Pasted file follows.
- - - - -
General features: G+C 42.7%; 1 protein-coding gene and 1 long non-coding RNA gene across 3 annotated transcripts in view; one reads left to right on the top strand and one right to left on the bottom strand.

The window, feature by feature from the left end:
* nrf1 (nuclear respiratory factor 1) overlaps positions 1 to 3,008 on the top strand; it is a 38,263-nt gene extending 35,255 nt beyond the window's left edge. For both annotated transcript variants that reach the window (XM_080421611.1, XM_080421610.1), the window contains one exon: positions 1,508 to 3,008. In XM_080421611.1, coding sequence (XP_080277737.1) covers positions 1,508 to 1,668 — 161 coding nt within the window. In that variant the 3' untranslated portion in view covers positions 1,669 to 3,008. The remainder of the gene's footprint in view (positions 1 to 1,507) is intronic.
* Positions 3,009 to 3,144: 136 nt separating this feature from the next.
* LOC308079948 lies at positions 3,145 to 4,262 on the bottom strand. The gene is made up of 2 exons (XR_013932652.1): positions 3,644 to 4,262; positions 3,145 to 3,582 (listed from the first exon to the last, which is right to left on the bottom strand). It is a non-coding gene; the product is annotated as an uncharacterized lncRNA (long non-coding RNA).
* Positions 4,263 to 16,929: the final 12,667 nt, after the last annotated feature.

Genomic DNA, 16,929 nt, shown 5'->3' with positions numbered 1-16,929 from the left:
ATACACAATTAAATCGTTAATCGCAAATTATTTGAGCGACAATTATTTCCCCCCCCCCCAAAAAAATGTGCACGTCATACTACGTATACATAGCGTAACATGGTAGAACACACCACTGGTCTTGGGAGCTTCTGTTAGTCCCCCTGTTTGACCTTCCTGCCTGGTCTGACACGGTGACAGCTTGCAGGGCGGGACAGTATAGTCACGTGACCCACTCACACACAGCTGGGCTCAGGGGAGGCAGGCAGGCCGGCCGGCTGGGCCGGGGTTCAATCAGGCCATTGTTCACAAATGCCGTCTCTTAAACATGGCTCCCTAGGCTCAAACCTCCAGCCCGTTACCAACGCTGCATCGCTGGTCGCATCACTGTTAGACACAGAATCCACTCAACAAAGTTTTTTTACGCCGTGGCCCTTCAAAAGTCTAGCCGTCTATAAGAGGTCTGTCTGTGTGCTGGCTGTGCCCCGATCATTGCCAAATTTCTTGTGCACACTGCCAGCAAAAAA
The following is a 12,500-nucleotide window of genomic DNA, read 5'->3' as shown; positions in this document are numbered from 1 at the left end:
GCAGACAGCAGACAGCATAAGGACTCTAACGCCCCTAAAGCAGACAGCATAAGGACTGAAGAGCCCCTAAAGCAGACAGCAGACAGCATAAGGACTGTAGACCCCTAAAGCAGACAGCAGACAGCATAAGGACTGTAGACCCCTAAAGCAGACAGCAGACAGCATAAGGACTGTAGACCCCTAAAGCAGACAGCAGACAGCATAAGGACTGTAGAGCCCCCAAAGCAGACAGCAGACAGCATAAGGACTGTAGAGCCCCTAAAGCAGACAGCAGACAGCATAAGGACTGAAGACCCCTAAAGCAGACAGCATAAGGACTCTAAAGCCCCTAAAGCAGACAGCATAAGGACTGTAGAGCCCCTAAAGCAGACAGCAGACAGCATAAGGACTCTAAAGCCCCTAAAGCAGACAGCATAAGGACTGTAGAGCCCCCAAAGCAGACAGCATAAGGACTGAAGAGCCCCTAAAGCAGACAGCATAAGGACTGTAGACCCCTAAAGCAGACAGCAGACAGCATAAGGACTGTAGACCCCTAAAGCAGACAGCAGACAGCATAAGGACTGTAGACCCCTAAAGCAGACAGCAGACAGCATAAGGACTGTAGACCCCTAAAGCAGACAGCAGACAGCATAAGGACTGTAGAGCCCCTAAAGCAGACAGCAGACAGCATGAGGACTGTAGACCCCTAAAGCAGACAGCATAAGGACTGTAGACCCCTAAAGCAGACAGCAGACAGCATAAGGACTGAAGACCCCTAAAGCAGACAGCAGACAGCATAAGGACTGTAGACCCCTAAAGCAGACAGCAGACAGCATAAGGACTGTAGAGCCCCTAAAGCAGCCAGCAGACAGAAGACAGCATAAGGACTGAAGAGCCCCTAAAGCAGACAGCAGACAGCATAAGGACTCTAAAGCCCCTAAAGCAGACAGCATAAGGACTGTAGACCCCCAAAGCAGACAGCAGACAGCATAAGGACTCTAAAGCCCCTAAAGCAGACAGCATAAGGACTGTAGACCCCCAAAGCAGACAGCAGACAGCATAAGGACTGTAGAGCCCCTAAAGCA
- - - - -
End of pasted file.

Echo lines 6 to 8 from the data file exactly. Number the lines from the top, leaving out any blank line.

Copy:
* Positions 4,263 to 16,929: the final 12,667 nt, after the last annotated feature.

Genomic DNA, 16,929 nt, shown 5'->3' with positions numbered 1-16,929 from the left:
ATACACAATTAAATCGTTAATCGCAAATTATTTGAGCGACAATTATTTCCCCCCCCCCCAAAAAAATGTGCACGTCATACTACGTATACATAGCGTAACATGGTAGAACACACCACTGGTCTTGGGAGCTTCTGTTAGTCCCCCTGTTTGACCTTCCTGCCTGGTCTGACACGGTGACAGCTTGCAGGGCGGGACAGTATAGTCACGTGACCCACTCACACACAGCTGGGCTCAGGGGAGGCAGGCAGGCCGGCCGGCTGGGCCGGGGTTCAATCAGGCCATTGTTCACAAATGCCGTCTCTTAAACATGGCTCCCTAGGCTCAAACCTCCAGCCCGTTACCAACGCTGCATCGCTGGTCGCATCACTGTTAGACACAGAATCCACTCAACAAAGTTTTTTTACGCCGTGGCCCTTCAAAAGTCTAGCCGTCTATAAGAGGTCTGTCTGTGTGCTGGCTGTGCCCCGATCATTGCCAAATTTCTTGTGCACACTGCCAGCAAAAAA